Lyndsey Ward, an independent protestor against wind farms claimed that the Highland Council has commissioned studies to investigate if the area and Easter Ross are able to accommodate more wind farm development.
Her view is backed by Stuart Young of the Caithness Wind Farm Information Forum. He has carried out research which claims to show that since April 1 windfarm operators have been paid £7.7million by the National Grid in constraint payments so they do not to generate power.
Ms Ward, an independent campaigner, told members of the Highland Council's two planning committees: "Surely the sensible approach would be for Highland Council to follow other councils and call for a moratorium to halt all further applications until these studies are completed."
Mr Young added that the proliferation of wind farm plans particularly for Caithness is reaching crisis point.
He has studied the payments made by the National Grid to wind farms to shut down and calculated the constraint payments from figures published by the regulator Ofgem.
These show £19 million paid to Highland wind farms since April 2010, and £7.7m has been paid out since April 1.
Wind farm operators are asked to shut down when demand is low and wind output is high as it could threaten the stability of the grid. The National Grid can also make these constraint payments if some parts of the network are taken out of service to allow maintenance and repair.
Mr Young said that Caithness is already a wind farm landscape, adding: "All the bold rhetoric about 'only in the best places' has failed. It is only rhetoric."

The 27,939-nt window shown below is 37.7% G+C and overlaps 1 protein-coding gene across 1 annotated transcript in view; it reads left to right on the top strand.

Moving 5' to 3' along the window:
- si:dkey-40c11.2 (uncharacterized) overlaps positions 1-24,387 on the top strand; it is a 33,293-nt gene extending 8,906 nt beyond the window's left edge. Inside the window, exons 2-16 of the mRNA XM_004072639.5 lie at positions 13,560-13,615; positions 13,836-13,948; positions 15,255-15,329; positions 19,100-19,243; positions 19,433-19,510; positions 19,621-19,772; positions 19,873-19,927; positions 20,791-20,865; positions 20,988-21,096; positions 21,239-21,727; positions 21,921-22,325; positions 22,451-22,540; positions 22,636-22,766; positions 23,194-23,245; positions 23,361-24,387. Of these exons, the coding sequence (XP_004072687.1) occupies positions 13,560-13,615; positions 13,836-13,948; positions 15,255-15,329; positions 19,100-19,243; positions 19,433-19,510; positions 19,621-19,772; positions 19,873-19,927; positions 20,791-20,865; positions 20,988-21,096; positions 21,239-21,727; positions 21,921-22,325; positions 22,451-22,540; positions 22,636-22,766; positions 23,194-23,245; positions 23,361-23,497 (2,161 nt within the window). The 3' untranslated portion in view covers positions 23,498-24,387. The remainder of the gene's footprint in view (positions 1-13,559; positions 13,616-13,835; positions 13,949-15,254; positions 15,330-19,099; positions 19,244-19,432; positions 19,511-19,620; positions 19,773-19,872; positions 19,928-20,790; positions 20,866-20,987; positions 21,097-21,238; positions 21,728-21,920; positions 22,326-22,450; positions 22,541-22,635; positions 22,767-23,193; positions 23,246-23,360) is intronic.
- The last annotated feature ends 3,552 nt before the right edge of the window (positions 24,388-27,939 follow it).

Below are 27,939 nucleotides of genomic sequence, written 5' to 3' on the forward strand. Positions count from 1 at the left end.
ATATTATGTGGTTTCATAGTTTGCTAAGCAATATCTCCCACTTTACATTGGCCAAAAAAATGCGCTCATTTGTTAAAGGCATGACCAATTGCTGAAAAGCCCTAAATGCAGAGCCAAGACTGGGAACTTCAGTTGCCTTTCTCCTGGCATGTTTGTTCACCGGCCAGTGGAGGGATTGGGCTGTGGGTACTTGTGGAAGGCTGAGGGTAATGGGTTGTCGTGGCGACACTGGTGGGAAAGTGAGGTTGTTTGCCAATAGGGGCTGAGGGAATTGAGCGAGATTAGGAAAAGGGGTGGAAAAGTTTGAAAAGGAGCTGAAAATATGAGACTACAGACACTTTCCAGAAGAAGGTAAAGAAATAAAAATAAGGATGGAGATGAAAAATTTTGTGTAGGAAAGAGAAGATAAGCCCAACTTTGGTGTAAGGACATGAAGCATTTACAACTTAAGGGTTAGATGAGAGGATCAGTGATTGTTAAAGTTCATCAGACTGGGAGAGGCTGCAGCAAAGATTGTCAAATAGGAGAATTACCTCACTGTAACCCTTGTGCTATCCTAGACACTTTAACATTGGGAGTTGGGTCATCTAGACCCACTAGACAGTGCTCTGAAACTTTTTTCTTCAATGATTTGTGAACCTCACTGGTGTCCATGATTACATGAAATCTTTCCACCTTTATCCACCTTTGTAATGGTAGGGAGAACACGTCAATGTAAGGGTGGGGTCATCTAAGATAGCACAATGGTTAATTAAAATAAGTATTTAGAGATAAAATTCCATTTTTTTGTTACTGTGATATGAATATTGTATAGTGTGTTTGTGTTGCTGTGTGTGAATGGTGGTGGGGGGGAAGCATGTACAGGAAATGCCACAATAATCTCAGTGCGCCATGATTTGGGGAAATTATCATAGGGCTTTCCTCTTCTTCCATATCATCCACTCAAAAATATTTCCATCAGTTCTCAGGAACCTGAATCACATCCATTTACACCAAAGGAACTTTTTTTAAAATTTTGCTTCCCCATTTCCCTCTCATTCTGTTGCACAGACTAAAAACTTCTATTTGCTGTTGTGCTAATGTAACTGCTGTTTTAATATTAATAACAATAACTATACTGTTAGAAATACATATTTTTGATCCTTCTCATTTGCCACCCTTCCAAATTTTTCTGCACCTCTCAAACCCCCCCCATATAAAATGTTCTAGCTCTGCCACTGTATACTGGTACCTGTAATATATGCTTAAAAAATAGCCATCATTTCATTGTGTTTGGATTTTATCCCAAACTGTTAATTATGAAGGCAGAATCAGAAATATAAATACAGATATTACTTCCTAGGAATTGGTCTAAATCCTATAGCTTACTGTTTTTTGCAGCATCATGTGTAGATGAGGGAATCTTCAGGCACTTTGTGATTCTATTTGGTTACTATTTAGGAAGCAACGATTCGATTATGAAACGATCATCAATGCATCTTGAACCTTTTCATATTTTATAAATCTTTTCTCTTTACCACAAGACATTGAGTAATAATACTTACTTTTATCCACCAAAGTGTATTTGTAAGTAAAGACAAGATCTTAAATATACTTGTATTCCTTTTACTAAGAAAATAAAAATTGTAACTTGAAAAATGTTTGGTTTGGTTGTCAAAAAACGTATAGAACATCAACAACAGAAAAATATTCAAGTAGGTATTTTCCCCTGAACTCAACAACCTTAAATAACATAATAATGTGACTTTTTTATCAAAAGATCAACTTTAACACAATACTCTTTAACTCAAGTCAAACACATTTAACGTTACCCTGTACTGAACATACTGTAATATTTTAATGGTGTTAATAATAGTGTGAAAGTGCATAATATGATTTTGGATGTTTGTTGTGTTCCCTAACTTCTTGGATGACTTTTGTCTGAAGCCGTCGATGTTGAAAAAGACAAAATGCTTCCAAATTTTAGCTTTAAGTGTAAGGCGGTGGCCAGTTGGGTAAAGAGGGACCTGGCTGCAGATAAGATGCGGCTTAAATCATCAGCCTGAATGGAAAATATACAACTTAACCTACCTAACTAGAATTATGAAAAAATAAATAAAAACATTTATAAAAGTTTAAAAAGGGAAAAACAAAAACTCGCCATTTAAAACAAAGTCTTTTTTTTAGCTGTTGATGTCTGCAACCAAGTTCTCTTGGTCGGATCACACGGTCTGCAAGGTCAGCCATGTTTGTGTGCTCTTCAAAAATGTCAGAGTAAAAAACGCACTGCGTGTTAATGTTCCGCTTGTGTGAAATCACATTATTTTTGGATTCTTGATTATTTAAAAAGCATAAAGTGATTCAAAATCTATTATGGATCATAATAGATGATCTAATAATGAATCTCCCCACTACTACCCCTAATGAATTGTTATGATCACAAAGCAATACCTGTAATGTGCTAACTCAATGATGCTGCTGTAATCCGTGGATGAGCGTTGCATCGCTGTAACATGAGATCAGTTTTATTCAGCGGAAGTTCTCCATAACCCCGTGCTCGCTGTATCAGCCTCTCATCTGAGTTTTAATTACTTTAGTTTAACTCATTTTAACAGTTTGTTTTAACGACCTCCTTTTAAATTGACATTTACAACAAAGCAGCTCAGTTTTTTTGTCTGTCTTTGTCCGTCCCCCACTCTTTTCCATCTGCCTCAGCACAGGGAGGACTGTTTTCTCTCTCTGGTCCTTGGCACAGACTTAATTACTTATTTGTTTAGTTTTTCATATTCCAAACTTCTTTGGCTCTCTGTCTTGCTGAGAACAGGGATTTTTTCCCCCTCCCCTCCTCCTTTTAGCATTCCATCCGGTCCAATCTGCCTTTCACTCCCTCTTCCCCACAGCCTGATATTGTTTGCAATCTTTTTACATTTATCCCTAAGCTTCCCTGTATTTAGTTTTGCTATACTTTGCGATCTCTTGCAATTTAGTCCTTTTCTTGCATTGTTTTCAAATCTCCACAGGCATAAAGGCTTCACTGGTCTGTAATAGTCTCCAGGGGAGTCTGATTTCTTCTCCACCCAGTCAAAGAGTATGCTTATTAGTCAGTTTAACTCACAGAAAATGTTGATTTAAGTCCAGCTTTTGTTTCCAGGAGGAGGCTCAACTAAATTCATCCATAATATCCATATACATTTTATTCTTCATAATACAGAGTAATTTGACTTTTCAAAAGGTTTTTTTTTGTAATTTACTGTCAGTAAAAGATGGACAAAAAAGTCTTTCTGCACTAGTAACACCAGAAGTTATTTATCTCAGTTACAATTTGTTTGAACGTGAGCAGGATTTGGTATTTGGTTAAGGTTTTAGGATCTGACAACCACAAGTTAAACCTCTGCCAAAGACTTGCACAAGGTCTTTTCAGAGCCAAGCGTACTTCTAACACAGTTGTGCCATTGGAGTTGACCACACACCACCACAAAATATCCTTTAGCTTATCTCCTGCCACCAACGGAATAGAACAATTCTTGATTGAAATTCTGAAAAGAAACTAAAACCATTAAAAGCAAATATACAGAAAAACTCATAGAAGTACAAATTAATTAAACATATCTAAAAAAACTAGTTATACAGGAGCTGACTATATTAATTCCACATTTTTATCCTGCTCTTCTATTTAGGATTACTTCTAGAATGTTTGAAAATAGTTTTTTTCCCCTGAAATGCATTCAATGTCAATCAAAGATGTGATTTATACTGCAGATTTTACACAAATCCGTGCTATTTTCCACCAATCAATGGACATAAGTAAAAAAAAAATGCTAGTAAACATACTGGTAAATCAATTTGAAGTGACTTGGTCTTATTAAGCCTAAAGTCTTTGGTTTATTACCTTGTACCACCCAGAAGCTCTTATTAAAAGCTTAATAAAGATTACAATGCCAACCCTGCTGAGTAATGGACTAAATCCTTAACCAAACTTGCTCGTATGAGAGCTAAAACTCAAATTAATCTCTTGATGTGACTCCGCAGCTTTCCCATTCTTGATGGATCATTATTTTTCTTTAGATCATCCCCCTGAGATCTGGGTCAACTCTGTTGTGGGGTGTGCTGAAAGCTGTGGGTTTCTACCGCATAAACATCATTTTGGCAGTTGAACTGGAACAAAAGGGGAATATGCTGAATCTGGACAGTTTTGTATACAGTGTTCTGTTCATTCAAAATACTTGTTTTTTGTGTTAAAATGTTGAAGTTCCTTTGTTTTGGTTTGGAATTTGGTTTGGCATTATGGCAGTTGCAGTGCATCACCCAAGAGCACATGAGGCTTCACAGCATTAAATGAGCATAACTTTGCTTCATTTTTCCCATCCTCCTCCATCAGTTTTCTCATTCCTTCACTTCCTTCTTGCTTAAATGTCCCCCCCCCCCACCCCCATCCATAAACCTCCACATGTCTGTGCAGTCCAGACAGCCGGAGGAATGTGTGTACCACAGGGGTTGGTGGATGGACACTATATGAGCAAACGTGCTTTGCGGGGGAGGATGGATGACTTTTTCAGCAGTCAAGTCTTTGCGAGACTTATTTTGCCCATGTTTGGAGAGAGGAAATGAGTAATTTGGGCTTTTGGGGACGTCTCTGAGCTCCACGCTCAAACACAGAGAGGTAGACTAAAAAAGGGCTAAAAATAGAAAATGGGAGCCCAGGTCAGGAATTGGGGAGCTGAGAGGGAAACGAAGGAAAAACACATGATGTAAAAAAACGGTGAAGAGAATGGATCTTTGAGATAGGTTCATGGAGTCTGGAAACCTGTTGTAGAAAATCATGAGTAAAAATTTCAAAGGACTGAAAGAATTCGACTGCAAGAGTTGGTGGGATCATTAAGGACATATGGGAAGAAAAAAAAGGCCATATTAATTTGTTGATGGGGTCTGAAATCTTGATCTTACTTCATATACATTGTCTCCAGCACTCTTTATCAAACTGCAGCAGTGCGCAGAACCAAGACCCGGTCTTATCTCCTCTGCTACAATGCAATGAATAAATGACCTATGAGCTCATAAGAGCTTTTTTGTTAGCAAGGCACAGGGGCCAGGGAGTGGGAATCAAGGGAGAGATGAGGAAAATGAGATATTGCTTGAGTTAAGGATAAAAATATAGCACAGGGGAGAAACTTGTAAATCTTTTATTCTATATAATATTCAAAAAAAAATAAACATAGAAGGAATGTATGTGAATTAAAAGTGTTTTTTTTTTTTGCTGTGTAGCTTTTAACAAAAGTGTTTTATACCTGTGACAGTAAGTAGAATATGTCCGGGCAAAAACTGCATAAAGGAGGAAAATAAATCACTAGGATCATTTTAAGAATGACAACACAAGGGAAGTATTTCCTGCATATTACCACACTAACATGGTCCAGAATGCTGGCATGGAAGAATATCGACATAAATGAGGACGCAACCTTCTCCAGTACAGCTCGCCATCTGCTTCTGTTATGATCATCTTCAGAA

The campaigner added that rules and guidelines are a moving target which will never be cast in stone as long as the present Scottish Government is in power. It is difficult to move around Caithness without a wind farm in sight whenever a long view is available.
He lists the proposals for three turbines at Upper Smerral, four at Barrock, 10 near Lyth and 24 at Limekiln which are awaiting determination. He went on to list many more including 10 at Brabster, 12 at Cogle Moss, 13 near Lybster, 13 at Earl's Cairn, 20 at Camster Forest, 20 at Broubster and 55 at Camster II in scoping (numbers in scoping are maximum). There are also numerous single or two-turbine proposals at both stages all over the county.
Mr Young told councillors: "We ask you to demand a moratorium on all wind farm development of any size in Highlands until a viable, sensible planning policy is complete and in place."
David Alston, deputy leader of the Highland Council and leader of the Liberal Democrat group, said: "The appropriate development of renewable energy, including onshore wind turbines, would undoubtedly have been more straightforward if there had been clearer national guidelines and policies from the start."
The Scottish Government is committed to providing more than 30% of Scotland's energy needs by 2020 from renewable sources.
Last year the Scottish Government refused Moray Council permission to impose a moratorium while it updated its planning policy, despite councillors unanimously backing the call.
Meanwhile, Scotland's Energy Minister, Fergus Ewing, has warned that the UK Government's Electricity Market Reform proposals could undermine Scotland's renewables sector and supply chain, while threatening security of supply across the UK.
He said this would lead to further price increases.
In a letter to his opposite number in the Coalition Government, Ed Davey, Mr Ewing highlighted the threat which the proposals pose to Scotland and the UK's renewables ambitions.
He said it extends to concerns, also raised by Ofgem and the National Grid, about the tightening gap between maximum generating capacity and peak electricity demand across the UK. It also covered the need to preserve thermal generation in Scotland to help keep the UK's lights on, the Holyrood minister added.
Mr Ewing has challenged Mr Davey to explain a last minute amendment to the UK Energy Bill that will remove the Scottish Government's existing powers over support for renewable technologies across Scotland.